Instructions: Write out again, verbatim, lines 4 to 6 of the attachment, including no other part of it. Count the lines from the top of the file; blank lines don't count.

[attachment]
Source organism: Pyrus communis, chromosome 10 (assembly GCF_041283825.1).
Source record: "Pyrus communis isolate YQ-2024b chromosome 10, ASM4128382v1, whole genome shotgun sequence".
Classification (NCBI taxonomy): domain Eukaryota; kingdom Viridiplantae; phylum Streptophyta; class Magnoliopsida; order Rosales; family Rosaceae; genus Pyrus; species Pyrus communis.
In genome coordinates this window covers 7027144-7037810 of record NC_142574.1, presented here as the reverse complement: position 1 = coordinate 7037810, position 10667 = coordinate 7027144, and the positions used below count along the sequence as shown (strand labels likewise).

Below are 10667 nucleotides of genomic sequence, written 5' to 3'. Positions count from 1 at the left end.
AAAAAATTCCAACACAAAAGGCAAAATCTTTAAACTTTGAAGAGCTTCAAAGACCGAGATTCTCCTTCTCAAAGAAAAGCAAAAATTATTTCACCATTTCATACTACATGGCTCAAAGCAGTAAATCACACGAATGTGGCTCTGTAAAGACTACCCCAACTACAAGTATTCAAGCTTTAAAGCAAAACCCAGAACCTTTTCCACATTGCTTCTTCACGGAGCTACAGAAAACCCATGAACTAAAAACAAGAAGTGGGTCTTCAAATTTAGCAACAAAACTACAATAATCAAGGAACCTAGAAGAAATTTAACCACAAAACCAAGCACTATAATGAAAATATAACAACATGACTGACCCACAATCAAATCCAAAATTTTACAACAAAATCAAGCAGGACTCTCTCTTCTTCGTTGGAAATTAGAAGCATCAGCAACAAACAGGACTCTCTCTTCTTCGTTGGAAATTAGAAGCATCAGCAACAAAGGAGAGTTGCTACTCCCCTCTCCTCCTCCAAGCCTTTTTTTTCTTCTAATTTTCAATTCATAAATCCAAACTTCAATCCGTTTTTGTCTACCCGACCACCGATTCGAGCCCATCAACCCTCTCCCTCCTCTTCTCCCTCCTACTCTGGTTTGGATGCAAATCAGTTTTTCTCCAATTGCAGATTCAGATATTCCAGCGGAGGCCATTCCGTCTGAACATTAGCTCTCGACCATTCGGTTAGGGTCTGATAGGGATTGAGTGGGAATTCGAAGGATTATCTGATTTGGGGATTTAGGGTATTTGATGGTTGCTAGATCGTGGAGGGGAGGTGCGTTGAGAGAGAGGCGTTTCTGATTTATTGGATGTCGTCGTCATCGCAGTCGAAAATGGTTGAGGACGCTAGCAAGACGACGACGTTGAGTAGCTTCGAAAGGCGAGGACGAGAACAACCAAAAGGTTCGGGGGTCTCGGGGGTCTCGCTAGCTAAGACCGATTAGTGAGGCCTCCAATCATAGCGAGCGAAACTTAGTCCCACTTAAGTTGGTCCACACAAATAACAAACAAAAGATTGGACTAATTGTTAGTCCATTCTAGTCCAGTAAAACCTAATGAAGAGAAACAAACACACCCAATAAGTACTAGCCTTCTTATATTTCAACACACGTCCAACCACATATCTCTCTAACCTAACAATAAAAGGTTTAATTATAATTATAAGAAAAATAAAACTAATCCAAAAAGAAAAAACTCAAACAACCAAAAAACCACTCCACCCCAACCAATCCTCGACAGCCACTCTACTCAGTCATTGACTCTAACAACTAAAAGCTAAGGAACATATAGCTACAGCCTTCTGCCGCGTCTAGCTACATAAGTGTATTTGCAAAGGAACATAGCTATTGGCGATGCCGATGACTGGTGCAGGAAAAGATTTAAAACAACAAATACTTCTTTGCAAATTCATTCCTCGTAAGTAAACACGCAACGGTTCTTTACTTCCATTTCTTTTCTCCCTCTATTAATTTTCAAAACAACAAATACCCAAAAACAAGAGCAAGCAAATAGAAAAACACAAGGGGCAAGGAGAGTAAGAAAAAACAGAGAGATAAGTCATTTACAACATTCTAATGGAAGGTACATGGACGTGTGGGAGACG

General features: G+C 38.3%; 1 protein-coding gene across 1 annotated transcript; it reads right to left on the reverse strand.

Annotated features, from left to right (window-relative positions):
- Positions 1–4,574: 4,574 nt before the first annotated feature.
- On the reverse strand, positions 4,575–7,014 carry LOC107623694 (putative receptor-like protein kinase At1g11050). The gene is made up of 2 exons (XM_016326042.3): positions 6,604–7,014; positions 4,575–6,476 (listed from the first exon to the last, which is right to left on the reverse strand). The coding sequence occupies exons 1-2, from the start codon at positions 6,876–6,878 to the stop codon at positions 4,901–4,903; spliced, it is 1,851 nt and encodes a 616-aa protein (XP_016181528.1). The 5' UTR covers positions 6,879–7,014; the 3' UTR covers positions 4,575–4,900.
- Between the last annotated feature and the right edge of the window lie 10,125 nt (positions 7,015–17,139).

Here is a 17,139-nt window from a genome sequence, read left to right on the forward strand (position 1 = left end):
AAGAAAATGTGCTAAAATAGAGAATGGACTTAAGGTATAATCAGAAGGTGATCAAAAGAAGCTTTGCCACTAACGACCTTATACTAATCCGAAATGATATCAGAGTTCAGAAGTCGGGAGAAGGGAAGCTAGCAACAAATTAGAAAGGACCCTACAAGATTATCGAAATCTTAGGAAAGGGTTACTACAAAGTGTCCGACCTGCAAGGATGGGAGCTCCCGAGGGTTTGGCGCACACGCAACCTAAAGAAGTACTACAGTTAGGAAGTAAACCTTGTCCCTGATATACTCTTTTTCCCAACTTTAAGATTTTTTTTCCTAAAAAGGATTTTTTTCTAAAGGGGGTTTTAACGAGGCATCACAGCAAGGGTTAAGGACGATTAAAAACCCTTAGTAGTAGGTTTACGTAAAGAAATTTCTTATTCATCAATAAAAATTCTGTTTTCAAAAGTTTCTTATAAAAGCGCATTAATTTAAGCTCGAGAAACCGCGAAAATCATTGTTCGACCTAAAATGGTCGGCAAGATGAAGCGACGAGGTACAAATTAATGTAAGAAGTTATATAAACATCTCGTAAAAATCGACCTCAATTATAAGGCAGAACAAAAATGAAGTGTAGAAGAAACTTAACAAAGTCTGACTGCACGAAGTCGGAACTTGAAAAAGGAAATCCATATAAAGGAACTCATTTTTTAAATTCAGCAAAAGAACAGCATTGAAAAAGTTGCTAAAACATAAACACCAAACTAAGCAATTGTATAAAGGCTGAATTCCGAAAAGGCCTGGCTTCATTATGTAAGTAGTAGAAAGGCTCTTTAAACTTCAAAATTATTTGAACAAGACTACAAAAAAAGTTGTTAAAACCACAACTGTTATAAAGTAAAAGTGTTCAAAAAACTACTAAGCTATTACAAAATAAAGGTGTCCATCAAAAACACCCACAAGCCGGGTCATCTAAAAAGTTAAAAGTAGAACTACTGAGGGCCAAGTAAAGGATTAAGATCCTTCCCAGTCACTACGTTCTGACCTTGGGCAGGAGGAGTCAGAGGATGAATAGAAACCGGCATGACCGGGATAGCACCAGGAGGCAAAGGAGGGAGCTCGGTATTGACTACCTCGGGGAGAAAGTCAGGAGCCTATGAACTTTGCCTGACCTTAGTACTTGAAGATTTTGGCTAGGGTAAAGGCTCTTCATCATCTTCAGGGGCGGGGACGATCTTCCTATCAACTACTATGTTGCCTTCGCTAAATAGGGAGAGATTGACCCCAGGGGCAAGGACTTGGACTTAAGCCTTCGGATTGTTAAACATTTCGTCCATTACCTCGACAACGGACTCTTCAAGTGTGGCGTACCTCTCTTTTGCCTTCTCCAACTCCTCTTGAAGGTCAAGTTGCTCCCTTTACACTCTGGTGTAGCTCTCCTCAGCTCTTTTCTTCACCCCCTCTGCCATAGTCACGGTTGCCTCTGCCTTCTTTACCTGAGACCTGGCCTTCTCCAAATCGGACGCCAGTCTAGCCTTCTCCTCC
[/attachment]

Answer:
In genome coordinates this window covers 7027144-7037810 of record NC_142574.1, presented here as the reverse complement: position 1 = coordinate 7037810, position 10667 = coordinate 7027144, and the positions used below count along the sequence as shown (strand labels likewise).

Below are 10667 nucleotides of genomic sequence, written 5' to 3'. Positions count from 1 at the left end.
AAAAAATTCCAACACAAAAGGCAAAATCTTTAAACTTTGAAGAGCTTCAAAGACCGAGATTCTCCTTCTCAAAGAAAAGCAAAAATTATTTCACCATTTCATACTACATGGCTCAAAGCAGTAAATCACACGAATGTGGCTCTGTAAAGACTACCCCAACTACAAGTATTCAAGCTTTAAAGCAAAACCCAGAACCTTTTCCACATTGCTTCTTCACGGAGCTACAGAAAACCCATGAACTAAAAACAAGAAGTGGGTCTTCAAATTTAGCAACAAAACTACAATAATCAAGGAACCTAGAAGAAATTTAACCACAAAACCAAGCACTATAATGAAAATATAACAACATGACTGACCCACAATCAAATCCAAAATTTTACAACAAAATCAAGCAGGACTCTCTCTTCTTCGTTGGAAATTAGAAGCATCAGCAACAAACAGGACTCTCTCTTCTTCGTTGGAAATTAGAAGCATCAGCAACAAAGGAGAGTTGCTACTCCCCTCTCCTCCTCCAAGCCTTTTTTTTCTTCTAATTTTCAATTCATAAATCCAAACTTCAATCCGTTTTTGTCTACCCGACCACCGATTCGAGCCCATCAACCCTCTCCCTCCTCTTCTCCCTCCTACTCTGGTTTGGATGCAAATCAGTTTTTCTCCAATTGCAGATTCAGATATTCCAGCGGAGGCCATTCCGTCTGAACATTAGCTCTCGACCATTCGGTTAGGGTCTGATAGGGATTGAGTGGGAATTCGAAGGATTATCTGATTTGGGGATTTAGGGTATTTGATGGTTGCTAGATCGTGGAGGGGAGGTGCGTTGAGAGAGAGGCGTTTCTGATTTATTGGATGTCGTCGTCATCGCAGTCGAAAATGGTTGAGGACGCTAGCAAGACGACGACGTTGAGTAGCTTCGAAAGGCGAGGACGAGAACAACCAAAAGGTTCGGGGGTCTCGGGGGTCTCGCTAGCTAAGACCGATTAGTGAGGCCTCCAATCATAGCGAGCGAAACTTAGTCCCACTTAAGTTGGTCCACACAAATAACAAACAAAAGATTGGACTAATTGTTAGTCCATTCTAGTCCAGTAAAACCTAATGAAGAGAAACAAACACACCCAATAAGTACTAGCCTTCTTATATTTCAACACACGTCCAACCACATATCTCTCTAACCTAACAATAAAAGGTTTAATTATAATTATAAGAAAAATAAAACTAATCCAAAAAGAAAAAACTCAAACAACCAAAAAACCACTCCACCCCAACCAATCCTCGACAGCCACTCTACTCAGTCATTGACTCTAACAACTAAAAGCTAAGGAACATATAGCTACAGCCTTCTGCCGCGTCTAGCTACATAAGTGTATTTGCAAAGGAACATAGCTATTGGCGATGCCGATGACTGGTGCAGGAAAAGATTTAAAACAACAAATACTTCTTTGCAAATTCATTCCTCGTAAGTAAACACGCAACGGTTCTTTACTTCCATTTCTTTTCTCCCTCTATTAATTTTCAAAACAACAAATACCCAAAAACAAGAGCAAGCAAATAGAAAAACACAAGGGGCAAGGAGAGTAAGAAAAAACAGAGAGATAAGTCATTTACAACATTCTAATGGAAGGTACATGGACGTGTGGGAGACG